Officials say policies blameless for dip in SAT takers

September 04, 2006|by ERIN CUNNINGHAM

WASHINGTON COUNTY - A smaller percentage of Washington County Public Schools' 2006 graduates took the SAT than the year before, but school officials said their policies are not to blame.

Assistant Superintendent for Secondary Instruction Donna Hanlin said a variety of factors could have caused this year's 2 percent drop in the number of graduates who took the SAT. She said the school system's practice of counseling students to sometimes wait to take the SAT until they are better prepared was not one.

Thirty-five fewer graduates took the SAT in 2006 than the 734 who took the test in 2005, according to data released last week.

Officials said the graduating class was smaller. Hanlin said Thursday that not only was the class size smaller, but a smaller percentage of graduates took the test.


In 2004, 725 graduates took the college placement exam.

Hanlin said the number of graduates who took the SAT this year could not have dropped as a result of advice given by schools' guidance counselors. Graduates cannot be advised to wait to take the SAT because they typically need a score for admission into college.

Hanlin said high school guidance counselors work with students to make sure they are prepared to take the SAT.

The scores from the PSAT, which is given to most of the county's 10th-graders, is one tool, she said.

"Based on those scores, they have a one-on-one session with counselors and work on a plan," Hanlin said. "They work on a plan to see what they need to do to take the SAT."

Students are not discouraged from taking the SAT if counselors feel they will do poorly. They are advised, she said.

Students may be advised to take additional courses. For example, the new SAT focuses more on Algebra II than the previous test, so a student who has not completed that course might be advised to do so, she said.

Students might be counseled to take a composition course to help them do well on the new writing portion of the SAT. Counselors also might offer students they think need additional help the online SAT prep-course through The College Board, which produces the SAT. Hanlin said this process for preparing students for the SAT is in the beginning stages.

"We're really going to be counseling all of our students one on one and making sure they are prepared with the appropriate course work to be able to take the SAT at the appropriate time," she said. "We're being very strategic in giving (students) what they need in order to be successful on (the SAT). I'm feeling really good about the things we have in place to allow students to be as well prepared as possible before they take the SAT."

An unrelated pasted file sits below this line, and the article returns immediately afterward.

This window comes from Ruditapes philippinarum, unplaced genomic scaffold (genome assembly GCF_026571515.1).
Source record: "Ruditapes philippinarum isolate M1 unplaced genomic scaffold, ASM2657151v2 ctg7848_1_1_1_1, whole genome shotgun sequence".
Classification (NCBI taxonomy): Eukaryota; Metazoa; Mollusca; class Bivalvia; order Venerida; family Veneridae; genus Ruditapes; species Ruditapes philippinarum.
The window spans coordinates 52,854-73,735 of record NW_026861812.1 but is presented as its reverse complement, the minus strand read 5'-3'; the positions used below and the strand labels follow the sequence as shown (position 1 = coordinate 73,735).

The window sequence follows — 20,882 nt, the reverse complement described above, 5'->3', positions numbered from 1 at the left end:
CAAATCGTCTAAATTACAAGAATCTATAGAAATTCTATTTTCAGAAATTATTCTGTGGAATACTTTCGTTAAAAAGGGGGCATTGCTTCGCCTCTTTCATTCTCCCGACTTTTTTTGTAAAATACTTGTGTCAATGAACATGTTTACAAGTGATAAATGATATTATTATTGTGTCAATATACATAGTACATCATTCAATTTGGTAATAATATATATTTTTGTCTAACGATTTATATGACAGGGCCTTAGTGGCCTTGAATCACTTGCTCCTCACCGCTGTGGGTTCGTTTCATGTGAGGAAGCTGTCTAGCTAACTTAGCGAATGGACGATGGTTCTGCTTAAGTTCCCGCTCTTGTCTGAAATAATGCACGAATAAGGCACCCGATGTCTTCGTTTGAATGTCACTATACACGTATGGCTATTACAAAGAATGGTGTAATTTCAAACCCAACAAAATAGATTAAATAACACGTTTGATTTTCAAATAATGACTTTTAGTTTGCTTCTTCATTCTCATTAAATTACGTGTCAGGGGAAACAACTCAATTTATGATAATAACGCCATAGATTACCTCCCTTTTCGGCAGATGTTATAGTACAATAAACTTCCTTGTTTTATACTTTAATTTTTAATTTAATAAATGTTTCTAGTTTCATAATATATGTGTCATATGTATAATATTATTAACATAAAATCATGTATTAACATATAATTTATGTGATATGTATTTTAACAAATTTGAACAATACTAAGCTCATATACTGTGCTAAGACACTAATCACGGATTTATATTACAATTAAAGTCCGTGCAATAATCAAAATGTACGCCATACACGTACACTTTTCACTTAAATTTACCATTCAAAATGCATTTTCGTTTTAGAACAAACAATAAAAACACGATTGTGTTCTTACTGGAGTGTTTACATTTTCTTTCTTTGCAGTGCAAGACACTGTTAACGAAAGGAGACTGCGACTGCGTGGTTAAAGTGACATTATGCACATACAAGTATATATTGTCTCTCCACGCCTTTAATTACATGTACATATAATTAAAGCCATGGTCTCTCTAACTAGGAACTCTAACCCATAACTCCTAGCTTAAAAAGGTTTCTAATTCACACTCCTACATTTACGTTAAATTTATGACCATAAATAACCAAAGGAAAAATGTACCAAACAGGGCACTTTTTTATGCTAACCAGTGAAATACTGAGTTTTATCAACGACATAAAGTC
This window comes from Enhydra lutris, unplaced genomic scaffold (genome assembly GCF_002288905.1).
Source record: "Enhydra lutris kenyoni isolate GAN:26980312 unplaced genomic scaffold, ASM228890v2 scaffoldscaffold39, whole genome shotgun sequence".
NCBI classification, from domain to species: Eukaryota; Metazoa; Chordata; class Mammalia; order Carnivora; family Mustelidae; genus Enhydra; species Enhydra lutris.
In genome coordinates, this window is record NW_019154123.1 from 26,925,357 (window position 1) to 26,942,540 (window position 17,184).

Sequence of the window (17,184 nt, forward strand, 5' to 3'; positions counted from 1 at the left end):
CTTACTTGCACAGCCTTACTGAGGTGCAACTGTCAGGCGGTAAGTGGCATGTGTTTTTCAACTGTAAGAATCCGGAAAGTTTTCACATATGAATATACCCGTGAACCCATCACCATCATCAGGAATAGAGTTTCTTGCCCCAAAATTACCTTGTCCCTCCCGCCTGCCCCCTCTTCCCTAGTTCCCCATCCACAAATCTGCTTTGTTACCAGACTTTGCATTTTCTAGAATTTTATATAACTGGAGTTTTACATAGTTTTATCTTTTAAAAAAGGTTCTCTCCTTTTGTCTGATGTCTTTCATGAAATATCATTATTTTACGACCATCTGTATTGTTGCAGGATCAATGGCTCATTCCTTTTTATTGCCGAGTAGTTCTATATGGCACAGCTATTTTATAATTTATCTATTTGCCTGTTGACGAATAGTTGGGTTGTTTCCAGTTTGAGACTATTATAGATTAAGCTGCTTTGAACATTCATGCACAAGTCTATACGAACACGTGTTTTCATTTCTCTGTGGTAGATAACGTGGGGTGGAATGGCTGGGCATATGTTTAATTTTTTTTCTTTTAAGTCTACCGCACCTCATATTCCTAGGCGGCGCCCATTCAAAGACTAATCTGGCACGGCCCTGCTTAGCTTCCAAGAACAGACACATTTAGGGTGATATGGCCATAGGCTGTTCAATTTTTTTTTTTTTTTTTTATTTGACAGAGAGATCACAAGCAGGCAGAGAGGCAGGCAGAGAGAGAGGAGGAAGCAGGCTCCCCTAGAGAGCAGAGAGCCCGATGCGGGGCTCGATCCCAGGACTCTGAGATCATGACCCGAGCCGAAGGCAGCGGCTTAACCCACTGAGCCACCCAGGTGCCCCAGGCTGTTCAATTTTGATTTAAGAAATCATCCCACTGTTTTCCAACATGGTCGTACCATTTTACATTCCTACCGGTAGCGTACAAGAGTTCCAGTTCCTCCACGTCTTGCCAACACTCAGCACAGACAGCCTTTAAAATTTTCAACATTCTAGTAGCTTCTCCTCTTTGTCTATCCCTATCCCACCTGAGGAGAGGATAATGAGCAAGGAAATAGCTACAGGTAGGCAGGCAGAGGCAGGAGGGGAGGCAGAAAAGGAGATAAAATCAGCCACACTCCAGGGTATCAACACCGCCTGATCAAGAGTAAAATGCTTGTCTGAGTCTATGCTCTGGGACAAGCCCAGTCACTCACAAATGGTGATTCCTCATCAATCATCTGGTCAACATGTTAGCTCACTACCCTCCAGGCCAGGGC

Caren Scoropanos, spokeswoman for The College Board, said the average student increases his or her test score by 30 points when taking the SAT a second time. She said 45 percent of students nationally take the SAT one time. Thirty-eight percent of students take it twice, and 17 percent take the test three times or more.

Scoropanos said the test is intended for students to take in their senior year, when most students have taken Algebra II and other more advanced course work.

"Students should take the test when they're ready," she said.

But she also said she was unsure about why students would be advised to wait to take the test, when data shows that students improve their scores on the second take.

"Some of that advising might come from a political place because a school system may want their students to appear to have higher scores," she said.

Liz Medcalf, spokeswoman for Frostburg State University, said officials there recommend that incoming students take the SAT at least twice - once in the spring of their junior year and again in the fall of their senior year.

"With the idea there that in their senior year they are taking advanced courses that will help them increase their scores in those particular areas," she said.

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